Sabre downgraded American Airlines information in its U.S. displays and is taking steps to renegotiate its distribution agreement with the airline.
In a notice to Sabre subscribers Wednesday morning, the GDS said, "We have provided AA notice that accelerates the termination date of our current agreement to the extent possible, culminating in early August. We are seeking a new agreement with AA that provides our customers long-term assurances of efficient comparison shopping."
Sabre did not describe in detail the extent of the changes in its display of AA content, but notified subscribers that the changes "alter the order in which some of American Airlines' flights appear in availability and shopping displays." The message said displays will not be revised in the E.U. or Canada because of GDS regulations in those markets.
American Airlines responded, "Sabre has taken a set of punitive actions against the airline and its customers, despite the fact that American has met all its obligations and continues to work in good faith with Sabre. The actions, which include biasing its shopping displays, are anti-consumer, anti-competitive and harmful to its subscribing agents."
Sabre's notice to subscribers, signed by Chris Kroeger, Sabre’s senior vice president for marketing, advised agents that "AA's stated plans regarding its 'Direct Connect strategy,' backed up by its recent actions, are an attempt to impose a costly, unproven and unnecessary system that would make it harder and more costly for you to operate your business."
Click here to read the full text of Sabre's letter, as relayed to Travel Weekly by a Sabre subscriber.
In response to Sabre's action against American, ASTA said, "The underlying concerns that have led to the open conflict between American and the online agencies appear to be valid and very serious. It was probably inevitable that the next logical step would be the extension of the conflict to regular travel agents.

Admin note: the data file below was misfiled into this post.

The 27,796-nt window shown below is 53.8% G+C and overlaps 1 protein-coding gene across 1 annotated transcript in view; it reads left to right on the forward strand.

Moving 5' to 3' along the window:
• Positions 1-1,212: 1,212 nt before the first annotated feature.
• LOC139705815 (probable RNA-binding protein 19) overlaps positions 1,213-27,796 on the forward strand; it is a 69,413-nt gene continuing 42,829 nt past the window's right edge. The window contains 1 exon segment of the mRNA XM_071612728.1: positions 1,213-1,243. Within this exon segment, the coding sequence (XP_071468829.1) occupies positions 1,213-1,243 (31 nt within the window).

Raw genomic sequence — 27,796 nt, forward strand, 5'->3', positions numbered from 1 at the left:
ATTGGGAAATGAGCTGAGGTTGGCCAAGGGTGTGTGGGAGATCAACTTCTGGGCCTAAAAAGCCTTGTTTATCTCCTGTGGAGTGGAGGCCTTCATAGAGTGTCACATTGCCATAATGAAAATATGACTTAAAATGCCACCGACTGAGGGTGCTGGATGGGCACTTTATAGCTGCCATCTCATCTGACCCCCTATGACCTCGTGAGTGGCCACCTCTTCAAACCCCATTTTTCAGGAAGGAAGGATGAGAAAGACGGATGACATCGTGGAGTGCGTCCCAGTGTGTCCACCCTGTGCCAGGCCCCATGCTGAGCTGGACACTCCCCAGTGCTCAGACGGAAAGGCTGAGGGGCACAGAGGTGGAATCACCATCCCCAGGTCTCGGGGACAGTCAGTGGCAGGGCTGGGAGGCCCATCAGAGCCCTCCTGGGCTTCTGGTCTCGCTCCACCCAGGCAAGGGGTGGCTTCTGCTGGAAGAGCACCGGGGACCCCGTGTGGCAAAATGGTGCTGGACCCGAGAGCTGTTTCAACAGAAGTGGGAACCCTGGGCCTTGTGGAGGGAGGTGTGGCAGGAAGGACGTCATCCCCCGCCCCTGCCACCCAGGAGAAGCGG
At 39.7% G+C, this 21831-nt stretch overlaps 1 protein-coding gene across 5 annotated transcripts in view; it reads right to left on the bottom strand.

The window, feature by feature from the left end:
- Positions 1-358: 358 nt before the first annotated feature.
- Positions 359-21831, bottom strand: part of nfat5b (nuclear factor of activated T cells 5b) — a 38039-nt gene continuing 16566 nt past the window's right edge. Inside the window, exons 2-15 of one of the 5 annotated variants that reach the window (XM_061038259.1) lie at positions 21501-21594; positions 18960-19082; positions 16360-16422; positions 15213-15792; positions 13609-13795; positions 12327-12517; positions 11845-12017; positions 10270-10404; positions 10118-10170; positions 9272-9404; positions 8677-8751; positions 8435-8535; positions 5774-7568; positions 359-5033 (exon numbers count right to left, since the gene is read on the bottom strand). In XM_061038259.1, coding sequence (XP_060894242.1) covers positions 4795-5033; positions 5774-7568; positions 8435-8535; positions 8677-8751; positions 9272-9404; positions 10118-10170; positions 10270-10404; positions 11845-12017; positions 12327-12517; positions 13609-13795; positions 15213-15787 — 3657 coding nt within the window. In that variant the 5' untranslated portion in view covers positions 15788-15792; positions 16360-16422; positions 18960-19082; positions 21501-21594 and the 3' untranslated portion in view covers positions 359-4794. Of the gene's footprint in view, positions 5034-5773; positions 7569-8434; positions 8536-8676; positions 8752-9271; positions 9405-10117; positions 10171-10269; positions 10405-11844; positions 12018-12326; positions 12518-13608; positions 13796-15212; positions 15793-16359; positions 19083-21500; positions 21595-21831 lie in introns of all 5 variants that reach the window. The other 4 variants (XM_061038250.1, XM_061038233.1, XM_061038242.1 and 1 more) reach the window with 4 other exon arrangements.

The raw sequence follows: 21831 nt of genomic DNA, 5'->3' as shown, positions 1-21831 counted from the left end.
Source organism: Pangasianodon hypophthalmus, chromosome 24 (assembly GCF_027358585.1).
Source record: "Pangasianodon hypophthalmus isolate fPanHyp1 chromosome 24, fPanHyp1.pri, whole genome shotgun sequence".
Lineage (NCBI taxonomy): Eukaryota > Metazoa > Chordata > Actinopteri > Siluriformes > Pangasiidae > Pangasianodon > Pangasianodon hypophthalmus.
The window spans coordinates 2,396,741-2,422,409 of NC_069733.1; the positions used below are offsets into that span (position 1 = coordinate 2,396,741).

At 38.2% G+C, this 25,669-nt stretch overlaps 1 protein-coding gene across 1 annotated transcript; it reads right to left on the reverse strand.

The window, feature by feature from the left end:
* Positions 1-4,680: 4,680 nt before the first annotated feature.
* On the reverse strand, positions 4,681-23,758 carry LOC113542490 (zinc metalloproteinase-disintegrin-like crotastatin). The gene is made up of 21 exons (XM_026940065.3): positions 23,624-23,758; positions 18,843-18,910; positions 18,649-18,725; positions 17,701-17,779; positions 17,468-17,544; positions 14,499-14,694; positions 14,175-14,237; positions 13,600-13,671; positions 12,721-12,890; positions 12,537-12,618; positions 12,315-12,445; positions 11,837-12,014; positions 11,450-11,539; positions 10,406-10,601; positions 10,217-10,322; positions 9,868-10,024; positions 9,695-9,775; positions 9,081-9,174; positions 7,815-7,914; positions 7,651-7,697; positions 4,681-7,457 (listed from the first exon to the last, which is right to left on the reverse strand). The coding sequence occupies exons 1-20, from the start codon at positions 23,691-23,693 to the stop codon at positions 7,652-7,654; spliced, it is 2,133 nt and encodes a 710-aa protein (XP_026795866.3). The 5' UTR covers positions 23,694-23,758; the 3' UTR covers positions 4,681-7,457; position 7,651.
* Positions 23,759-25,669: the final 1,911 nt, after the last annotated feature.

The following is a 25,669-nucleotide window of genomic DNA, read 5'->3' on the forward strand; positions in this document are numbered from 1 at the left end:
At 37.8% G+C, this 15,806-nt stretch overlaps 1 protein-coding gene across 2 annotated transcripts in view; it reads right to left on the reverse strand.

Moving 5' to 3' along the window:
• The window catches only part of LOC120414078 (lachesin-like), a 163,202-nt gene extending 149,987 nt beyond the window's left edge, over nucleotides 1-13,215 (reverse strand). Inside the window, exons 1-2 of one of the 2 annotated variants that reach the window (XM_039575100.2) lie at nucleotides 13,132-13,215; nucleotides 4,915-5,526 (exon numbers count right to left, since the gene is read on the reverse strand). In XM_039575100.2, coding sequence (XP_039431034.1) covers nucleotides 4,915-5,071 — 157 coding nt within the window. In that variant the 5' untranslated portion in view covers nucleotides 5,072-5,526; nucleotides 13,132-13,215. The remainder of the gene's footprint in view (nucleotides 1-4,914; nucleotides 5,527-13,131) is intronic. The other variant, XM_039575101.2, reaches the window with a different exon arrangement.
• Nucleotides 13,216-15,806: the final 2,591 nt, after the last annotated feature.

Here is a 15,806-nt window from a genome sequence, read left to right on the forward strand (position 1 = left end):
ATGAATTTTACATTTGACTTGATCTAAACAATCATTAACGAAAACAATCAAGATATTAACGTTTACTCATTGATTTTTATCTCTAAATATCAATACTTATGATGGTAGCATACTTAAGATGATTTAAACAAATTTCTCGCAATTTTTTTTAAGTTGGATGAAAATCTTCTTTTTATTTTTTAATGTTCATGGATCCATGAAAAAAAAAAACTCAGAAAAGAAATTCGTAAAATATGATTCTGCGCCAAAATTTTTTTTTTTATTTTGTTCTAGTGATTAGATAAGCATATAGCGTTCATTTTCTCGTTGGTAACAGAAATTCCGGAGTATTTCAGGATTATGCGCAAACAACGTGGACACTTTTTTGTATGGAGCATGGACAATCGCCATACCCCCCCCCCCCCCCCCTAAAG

"Travel distribution is not a spectator sport, and no one will be spared if an appropriate resolution is not reached that recognizes the burden that this so-called innovation in distribution [American's direct-connect solution] will produce."
Kevin Mitchell, chairman of the Business Travel Coalition, said the "future of low-cost travel distribution is at stake."
"Single-supplier direct-connect proposals, like the one advanced by American Airlines, can significantly increase costs for all distribution participants and cause massive fragmentation of airfares and ancillary fees, depriving consumers of the ability to compare the total cost of air travel options across all airlines," Mitchell said.
The BTC said the Sabre action "puts to rest that this battle, which began with AA’s unprovoked assault on Orbitz late last year, is not a skirmish between AA and online travel agencies, but rather an all-out war for the future of both airline and all travel distribution in the U.S. and around the world."
After winning a court decision against Orbitz, American removed its fares from Orbitz on Dec. 21, saying that Orbitz's distribution technology was inefficient and outdated.
Expedia soon followed by burying American's fares on its website, then removing AA's fares altogether on Jan. 1. Expedia said it stopped offering American’s fares because it objects to the airline’s direct-connect distribution strategy, which Expedia called "anti-consumer and anti-choice."
The report was edited early Wednesday afternoon to add reactions from ASTA and the BTC.
The report was edited late Wednesday afternoon to add American Airlines' response.